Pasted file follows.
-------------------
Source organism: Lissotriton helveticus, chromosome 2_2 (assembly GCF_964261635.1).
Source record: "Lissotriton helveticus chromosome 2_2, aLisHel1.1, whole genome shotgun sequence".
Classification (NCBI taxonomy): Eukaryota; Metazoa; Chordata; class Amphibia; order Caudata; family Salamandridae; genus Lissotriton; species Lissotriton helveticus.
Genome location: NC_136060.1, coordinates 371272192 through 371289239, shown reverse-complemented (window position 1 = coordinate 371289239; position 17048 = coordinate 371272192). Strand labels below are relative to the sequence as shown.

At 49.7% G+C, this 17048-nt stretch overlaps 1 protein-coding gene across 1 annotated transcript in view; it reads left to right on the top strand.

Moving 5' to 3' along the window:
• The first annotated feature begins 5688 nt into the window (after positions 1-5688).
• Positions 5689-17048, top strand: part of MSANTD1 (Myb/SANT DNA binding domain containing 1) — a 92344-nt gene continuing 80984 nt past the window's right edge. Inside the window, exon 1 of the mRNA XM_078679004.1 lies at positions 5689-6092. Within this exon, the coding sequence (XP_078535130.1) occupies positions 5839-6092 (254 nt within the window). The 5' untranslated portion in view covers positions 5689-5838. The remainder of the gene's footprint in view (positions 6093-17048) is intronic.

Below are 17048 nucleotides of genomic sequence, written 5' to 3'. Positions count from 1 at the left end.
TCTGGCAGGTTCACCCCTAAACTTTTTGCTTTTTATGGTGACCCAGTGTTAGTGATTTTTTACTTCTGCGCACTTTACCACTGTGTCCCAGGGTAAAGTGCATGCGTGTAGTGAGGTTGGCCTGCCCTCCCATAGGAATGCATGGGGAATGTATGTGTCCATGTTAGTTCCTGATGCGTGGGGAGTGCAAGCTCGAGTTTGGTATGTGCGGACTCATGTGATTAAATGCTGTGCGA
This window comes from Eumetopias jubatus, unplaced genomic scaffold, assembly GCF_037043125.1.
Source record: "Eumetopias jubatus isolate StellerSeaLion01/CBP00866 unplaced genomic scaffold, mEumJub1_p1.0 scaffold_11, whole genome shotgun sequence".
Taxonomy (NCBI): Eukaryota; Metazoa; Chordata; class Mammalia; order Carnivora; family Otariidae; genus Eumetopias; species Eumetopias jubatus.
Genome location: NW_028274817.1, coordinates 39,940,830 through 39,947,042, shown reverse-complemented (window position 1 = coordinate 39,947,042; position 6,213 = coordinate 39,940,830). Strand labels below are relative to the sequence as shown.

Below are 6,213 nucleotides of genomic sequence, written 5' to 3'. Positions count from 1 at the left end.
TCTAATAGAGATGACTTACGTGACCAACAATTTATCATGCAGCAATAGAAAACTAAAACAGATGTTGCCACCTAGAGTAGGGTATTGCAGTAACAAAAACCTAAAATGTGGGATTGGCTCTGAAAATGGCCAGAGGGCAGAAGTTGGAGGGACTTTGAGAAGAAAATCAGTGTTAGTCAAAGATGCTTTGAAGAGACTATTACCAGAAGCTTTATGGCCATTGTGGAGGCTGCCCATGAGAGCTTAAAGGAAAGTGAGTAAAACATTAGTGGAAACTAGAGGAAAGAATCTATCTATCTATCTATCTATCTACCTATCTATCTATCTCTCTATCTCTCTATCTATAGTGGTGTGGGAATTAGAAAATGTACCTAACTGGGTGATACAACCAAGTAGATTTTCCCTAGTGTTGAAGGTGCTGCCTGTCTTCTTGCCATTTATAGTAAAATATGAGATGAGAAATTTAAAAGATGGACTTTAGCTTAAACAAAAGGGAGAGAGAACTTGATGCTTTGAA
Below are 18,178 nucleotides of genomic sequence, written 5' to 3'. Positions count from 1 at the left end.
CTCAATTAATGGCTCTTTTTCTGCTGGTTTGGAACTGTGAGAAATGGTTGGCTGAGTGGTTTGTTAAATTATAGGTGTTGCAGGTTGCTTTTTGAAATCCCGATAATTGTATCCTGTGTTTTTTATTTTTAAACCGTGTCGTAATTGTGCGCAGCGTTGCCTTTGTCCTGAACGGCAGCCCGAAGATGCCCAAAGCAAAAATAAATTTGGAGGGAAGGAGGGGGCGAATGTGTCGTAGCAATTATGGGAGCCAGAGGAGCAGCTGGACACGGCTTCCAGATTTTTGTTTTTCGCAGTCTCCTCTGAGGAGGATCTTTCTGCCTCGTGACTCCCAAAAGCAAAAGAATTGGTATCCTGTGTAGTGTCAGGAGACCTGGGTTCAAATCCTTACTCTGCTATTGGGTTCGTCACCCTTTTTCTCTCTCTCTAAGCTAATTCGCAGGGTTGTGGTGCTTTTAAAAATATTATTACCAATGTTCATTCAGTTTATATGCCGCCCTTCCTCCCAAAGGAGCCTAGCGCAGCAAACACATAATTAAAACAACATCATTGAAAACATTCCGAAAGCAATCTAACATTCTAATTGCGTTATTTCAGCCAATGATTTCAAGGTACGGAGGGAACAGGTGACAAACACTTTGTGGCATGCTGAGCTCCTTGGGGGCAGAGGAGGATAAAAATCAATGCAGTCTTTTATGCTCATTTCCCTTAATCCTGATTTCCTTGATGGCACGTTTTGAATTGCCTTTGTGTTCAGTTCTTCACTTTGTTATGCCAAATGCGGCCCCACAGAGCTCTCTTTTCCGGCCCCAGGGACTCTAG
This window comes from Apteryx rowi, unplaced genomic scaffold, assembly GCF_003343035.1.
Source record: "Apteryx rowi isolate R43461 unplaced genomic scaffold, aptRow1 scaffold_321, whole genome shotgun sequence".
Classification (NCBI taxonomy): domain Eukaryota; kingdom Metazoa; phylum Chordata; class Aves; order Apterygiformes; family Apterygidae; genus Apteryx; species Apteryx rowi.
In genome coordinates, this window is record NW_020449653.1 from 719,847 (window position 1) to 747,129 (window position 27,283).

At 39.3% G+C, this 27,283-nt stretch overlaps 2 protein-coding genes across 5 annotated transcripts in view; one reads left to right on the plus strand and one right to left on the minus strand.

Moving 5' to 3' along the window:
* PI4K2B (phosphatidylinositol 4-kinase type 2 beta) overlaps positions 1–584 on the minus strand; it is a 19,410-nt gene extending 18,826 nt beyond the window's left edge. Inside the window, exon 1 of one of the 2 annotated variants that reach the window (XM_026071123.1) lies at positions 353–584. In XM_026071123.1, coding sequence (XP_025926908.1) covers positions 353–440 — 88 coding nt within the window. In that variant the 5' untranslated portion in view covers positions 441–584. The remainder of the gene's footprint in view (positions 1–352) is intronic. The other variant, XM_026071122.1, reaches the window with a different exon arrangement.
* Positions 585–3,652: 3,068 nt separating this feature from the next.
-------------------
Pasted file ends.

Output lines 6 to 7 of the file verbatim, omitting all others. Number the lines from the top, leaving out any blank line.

Moving 5' to 3' along the window:
• The first annotated feature begins 5688 nt into the window (after positions 1-5688).